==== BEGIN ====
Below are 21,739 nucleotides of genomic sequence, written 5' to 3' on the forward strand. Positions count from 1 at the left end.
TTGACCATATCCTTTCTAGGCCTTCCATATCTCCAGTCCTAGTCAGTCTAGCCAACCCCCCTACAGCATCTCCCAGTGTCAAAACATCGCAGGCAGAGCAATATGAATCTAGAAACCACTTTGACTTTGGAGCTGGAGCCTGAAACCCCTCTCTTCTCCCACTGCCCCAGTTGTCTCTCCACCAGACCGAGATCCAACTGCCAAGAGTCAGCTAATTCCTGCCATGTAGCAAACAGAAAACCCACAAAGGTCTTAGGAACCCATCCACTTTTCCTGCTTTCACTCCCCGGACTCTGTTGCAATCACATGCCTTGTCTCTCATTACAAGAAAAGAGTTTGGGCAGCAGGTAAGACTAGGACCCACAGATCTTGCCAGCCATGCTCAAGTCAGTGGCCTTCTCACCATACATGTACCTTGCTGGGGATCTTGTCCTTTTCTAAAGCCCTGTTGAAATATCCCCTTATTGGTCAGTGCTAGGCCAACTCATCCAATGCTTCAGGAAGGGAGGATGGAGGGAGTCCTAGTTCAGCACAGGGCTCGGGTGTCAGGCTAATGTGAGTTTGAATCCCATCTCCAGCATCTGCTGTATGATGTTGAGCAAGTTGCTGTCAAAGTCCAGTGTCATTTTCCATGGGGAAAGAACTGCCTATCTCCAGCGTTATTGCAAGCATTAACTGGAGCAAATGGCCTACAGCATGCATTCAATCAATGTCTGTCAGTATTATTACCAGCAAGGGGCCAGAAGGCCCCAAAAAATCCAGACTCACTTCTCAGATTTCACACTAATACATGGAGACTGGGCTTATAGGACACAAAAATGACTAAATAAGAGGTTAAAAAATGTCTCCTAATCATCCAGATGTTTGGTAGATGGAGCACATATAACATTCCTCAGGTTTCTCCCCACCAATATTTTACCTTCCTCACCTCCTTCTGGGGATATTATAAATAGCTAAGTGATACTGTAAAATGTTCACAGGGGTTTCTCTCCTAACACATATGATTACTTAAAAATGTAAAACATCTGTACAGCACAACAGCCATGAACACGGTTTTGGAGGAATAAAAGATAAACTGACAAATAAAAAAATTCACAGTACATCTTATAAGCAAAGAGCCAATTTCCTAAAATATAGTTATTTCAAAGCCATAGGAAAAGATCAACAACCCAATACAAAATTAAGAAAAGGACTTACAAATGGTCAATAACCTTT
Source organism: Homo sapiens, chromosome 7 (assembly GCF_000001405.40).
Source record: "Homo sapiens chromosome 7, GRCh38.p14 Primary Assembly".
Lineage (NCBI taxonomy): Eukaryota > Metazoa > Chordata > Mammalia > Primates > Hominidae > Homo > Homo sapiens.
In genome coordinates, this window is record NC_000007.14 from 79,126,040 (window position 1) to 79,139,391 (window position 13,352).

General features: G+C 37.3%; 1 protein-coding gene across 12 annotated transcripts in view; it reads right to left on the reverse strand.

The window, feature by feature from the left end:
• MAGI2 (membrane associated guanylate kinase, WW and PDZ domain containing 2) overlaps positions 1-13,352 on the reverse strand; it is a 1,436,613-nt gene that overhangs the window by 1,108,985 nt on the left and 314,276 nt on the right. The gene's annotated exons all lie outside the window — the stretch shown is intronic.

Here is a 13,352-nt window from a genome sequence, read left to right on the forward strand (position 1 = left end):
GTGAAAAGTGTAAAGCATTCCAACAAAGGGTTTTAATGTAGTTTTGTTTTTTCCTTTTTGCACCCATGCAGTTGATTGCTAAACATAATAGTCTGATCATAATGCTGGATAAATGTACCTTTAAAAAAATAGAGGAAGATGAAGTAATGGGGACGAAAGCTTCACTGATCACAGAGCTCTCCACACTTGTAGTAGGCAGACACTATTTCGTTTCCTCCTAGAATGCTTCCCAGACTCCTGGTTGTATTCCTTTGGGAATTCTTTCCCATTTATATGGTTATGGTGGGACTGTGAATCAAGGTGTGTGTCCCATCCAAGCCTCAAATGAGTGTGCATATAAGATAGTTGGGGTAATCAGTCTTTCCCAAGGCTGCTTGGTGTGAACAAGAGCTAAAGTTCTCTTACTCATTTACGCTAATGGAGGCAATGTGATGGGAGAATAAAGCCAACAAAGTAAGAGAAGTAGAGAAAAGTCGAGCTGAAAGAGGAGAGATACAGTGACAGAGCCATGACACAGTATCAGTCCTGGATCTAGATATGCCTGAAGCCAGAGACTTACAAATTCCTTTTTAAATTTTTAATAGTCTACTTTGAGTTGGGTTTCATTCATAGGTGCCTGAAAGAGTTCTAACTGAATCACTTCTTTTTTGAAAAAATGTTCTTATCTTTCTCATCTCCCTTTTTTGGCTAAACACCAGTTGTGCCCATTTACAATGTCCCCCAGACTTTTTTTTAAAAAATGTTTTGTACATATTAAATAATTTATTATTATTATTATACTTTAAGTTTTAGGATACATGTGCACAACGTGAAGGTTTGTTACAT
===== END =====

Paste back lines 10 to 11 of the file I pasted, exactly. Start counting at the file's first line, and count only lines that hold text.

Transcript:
Here is a 13,352-nt window from a genome sequence, read left to right on the forward strand (position 1 = left end):
GTGAAAAGTGTAAAGCATTCCAACAAAGGGTTTTAATGTAGTTTTGTTTTTTCCTTTTTGCACCCATGCAGTTGATTGCTAAACATAATAGTCTGATCATAATGCTGGATAAATGTACCTTTAAAAAAATAGAGGAAGATGAAGTAATGGGGACGAAAGCTTCACTGATCACAGAGCTCTCCACACTTGTAGTAGGCAGACACTATTTCGTTTCCTCCTAGAATGCTTCCCAGACTCCTGGTTGTATTCCTTTGGGAATTCTTTCCCATTTATATGGTTATGGTGGGACTGTGAATCAAGGTGTGTGTCCCATCCAAGCCTCAAATGAGTGTGCATATAAGATAGTTGGGGTAATCAGTCTTTCCCAAGGCTGCTTGGTGTGAACAAGAGCTAAAGTTCTCTTACTCATTTACGCTAATGGAGGCAATGTGATGGGAGAATAAAGCCAACAAAGTAAGAGAAGTAGAGAAAAGTCGAGCTGAAAGAGGAGAGATACAGTGACAGAGCCATGACACAGTATCAGTCCTGGATCTAGATATGCCTGAAGCCAGAGACTTACAAATTCCTTTTTAAATTTTTAATAGTCTACTTTGAGTTGGGTTTCATTCATAGGTGCCTGAAAGAGTTCTAACTGAATCACTTCTTTTTTGAAAAAATGTTCTTATCTTTCTCATCTCCCTTTTTTGGCTAAACACCAGTTGTGCCCATTTACAATGTCCCCCAGACTTTTTTTTAAAAAATGTTTTGTACATATTAAATAATTTATTATTATTATTATACTTTAAGTTTTAGGATACATGTGCACAACGTGAAGGTTTGTTACAT